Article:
What’s in a Street Name? Brazilian Art Under My Feet

For months I climbed up the long winding hill every day to the apartment building. The trek up the steep slippery incline–Rua Timóteo da Costa in Alto Leblon, took from 10-20 minutes, depending on how tired I was. For sure I was in the best physical shape of my life because of that daily hike. Curiously, I never questioned or wondered who the street was named after. There were streets in Rio named after politicians, nobles, military heroes, and dates–like Rua 7 de setembro (Independence Day), Visconde de Pirajá (Viscount of Pirajá–Joaquim PIres de Carvalho e Albuquerque–aka Colonel Santinho–fought in the war for Independence)and Princesa Isabel (Princess Isabel–responsible for signing the Lei Aurea which freed enslaved Brazilians in 1888).
Yesterday, I discovered the origin of my old street name while in the Pinacoteca Museum in São Paulo, The museum displays a few works by the painter, Artur Timóteo da Costa, including a self-portrait:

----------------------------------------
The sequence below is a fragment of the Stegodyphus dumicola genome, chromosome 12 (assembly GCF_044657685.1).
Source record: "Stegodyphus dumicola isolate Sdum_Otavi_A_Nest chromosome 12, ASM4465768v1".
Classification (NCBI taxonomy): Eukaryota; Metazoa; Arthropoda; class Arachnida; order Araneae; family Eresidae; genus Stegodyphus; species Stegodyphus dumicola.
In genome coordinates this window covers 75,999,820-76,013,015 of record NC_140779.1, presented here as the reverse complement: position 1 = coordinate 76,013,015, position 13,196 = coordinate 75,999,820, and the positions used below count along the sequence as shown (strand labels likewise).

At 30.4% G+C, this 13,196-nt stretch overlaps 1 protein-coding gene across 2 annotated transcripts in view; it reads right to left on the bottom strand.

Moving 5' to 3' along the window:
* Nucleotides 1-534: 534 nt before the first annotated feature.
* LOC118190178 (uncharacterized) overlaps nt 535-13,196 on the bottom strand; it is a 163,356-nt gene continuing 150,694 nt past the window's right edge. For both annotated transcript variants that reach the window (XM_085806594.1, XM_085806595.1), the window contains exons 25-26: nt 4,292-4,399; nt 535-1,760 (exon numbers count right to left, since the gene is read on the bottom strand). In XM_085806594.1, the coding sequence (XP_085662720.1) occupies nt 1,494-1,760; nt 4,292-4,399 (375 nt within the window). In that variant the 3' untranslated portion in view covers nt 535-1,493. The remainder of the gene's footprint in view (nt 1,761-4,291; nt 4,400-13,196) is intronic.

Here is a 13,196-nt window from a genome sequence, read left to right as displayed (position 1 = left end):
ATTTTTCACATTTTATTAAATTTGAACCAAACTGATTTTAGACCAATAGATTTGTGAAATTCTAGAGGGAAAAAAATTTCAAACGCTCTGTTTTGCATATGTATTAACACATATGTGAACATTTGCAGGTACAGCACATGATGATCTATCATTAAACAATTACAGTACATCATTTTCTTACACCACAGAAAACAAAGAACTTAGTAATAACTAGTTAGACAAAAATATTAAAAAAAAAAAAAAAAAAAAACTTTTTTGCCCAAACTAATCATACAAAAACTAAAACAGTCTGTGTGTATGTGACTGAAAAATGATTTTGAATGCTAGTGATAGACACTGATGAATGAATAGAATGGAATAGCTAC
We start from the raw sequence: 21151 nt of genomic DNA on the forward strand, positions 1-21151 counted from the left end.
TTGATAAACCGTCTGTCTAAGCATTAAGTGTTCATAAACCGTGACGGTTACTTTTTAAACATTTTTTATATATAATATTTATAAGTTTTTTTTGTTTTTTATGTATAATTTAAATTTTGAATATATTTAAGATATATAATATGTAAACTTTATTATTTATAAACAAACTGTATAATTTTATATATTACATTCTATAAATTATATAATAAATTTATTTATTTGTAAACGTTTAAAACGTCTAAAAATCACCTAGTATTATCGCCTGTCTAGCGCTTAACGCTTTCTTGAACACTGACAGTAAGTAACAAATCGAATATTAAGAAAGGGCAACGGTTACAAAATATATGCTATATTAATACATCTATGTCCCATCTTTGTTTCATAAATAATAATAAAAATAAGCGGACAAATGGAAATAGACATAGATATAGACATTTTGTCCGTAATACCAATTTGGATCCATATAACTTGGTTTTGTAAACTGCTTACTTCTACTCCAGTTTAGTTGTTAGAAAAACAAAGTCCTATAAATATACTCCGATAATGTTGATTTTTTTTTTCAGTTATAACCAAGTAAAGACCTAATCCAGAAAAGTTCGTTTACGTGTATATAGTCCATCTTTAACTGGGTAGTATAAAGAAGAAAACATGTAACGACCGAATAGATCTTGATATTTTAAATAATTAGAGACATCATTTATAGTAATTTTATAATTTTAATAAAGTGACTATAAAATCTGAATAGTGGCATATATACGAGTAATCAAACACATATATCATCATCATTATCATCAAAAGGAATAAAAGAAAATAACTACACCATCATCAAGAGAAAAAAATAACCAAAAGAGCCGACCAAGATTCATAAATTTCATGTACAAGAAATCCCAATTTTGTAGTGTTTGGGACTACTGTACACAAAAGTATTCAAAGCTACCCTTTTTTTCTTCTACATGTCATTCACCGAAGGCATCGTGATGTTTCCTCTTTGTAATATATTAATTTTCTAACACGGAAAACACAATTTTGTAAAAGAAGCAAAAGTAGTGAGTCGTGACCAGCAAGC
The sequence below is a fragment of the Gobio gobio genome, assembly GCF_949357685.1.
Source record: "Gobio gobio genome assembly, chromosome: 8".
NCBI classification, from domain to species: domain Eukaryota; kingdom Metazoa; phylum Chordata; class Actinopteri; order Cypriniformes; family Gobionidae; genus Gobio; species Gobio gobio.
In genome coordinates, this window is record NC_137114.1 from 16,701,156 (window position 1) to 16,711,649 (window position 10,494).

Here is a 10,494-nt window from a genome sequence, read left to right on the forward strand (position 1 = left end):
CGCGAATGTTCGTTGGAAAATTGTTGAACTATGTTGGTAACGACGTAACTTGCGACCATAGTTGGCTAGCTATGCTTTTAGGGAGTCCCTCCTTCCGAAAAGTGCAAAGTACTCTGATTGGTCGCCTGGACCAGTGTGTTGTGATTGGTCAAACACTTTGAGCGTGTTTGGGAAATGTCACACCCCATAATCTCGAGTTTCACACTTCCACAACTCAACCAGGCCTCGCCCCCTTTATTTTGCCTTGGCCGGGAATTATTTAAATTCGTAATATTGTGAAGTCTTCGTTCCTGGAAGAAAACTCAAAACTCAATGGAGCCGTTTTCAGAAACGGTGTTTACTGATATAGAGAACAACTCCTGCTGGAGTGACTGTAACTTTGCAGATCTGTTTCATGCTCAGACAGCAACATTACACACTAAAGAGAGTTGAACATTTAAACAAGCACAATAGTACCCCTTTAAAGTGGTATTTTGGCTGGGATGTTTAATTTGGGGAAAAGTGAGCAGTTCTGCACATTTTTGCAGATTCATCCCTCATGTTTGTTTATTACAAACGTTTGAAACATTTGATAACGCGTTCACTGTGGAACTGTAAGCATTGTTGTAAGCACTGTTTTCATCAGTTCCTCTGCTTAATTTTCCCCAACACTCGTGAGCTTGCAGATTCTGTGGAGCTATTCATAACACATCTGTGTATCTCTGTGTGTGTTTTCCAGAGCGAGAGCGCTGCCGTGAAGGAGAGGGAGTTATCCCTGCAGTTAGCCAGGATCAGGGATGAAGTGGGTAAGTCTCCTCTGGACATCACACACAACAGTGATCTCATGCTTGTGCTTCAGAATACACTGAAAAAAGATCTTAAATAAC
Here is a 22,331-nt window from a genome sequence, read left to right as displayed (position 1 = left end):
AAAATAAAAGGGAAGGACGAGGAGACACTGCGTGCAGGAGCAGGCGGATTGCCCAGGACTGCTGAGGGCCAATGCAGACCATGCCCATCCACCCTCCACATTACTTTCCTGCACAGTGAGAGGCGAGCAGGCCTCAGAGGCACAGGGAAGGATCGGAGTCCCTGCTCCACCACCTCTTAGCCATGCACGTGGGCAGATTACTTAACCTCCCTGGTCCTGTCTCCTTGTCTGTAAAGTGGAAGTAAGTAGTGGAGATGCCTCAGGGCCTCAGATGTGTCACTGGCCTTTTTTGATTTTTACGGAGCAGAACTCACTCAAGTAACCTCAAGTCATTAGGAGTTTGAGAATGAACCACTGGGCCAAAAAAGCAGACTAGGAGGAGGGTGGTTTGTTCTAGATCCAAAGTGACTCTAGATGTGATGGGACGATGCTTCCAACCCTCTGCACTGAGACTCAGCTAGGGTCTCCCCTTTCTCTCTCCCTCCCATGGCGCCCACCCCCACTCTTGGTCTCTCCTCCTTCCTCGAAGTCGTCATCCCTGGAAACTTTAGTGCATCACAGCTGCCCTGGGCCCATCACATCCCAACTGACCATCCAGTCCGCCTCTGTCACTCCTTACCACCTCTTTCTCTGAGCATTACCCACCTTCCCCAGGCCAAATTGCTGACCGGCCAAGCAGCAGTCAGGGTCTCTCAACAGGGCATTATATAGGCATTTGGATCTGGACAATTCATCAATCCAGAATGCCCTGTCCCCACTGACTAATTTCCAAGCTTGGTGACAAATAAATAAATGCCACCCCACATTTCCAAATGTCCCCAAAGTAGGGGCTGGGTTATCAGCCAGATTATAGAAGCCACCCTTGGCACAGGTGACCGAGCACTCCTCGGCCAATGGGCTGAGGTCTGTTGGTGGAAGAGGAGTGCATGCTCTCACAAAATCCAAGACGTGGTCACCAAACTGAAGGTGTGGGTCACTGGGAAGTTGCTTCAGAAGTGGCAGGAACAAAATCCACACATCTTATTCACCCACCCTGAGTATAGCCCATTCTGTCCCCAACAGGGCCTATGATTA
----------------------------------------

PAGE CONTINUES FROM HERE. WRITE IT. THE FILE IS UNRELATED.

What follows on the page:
This painter of African descent, lived a short life from 1882-1923. Born in Rio de Janeiro on October 5, he had an older brother, João, who was also an artist. Artur studied at the ¨Escola Nacional de Belas Artes’ and won a travel prize to study in Europe. He and his brother both worked on the Brazilian Pavillion for the Expo in 1911 in Turin, Italy.

Unfortunately this young artist died when he was only 40 years old. One can only imagine what masterpieces he might have created had he lived longer. Nevertheless, he left his mark on the Brazilian canvass and the Rio de Janeiro grid!


For more information and gallery of his works:


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